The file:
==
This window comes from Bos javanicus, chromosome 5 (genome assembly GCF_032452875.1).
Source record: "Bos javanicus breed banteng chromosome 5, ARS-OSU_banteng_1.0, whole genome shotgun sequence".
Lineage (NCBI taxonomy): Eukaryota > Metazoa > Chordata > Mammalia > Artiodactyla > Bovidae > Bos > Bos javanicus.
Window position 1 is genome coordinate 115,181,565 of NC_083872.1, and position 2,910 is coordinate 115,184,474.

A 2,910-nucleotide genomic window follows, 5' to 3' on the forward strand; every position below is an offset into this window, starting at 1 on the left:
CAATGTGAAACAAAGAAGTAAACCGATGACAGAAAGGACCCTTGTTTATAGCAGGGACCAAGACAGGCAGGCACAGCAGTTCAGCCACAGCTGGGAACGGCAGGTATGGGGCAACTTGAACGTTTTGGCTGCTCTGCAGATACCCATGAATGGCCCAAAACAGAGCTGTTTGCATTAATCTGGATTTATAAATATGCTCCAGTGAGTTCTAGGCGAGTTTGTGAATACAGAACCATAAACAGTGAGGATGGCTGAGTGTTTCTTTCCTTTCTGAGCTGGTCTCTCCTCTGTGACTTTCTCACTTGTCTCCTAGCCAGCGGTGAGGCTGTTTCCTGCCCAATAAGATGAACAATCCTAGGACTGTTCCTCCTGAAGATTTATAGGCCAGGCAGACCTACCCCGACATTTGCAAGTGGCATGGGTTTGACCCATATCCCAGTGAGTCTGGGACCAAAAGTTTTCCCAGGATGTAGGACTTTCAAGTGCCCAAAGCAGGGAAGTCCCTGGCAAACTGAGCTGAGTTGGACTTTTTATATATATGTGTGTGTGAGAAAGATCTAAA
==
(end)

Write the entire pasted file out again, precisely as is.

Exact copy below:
This window comes from Bos javanicus, chromosome 5 (genome assembly GCF_032452875.1).
Source record: "Bos javanicus breed banteng chromosome 5, ARS-OSU_banteng_1.0, whole genome shotgun sequence".
Lineage (NCBI taxonomy): Eukaryota > Metazoa > Chordata > Mammalia > Artiodactyla > Bovidae > Bos > Bos javanicus.
Window position 1 is genome coordinate 115,181,565 of NC_083872.1, and position 2,910 is coordinate 115,184,474.

A 2,910-nucleotide genomic window follows, 5' to 3' on the forward strand; every position below is an offset into this window, starting at 1 on the left:
CAATGTGAAACAAAGAAGTAAACCGATGACAGAAAGGACCCTTGTTTATAGCAGGGACCAAGACAGGCAGGCACAGCAGTTCAGCCACAGCTGGGAACGGCAGGTATGGGGCAACTTGAACGTTTTGGCTGCTCTGCAGATACCCATGAATGGCCCAAAACAGAGCTGTTTGCATTAATCTGGATTTATAAATATGCTCCAGTGAGTTCTAGGCGAGTTTGTGAATACAGAACCATAAACAGTGAGGATGGCTGAGTGTTTCTTTCCTTTCTGAGCTGGTCTCTCCTCTGTGACTTTCTCACTTGTCTCCTAGCCAGCGGTGAGGCTGTTTCCTGCCCAATAAGATGAACAATCCTAGGACTGTTCCTCCTGAAGATTTATAGGCCAGGCAGACCTACCCCGACATTTGCAAGTGGCATGGGTTTGACCCATATCCCAGTGAGTCTGGGACCAAAAGTTTTCCCAGGATGTAGGACTTTCAAGTGCCCAAAGCAGGGAAGTCCCTGGCAAACTGAGCTGAGTTGGACTTTTTATATATATGTGTGTGTGAGAAAGATCTAAA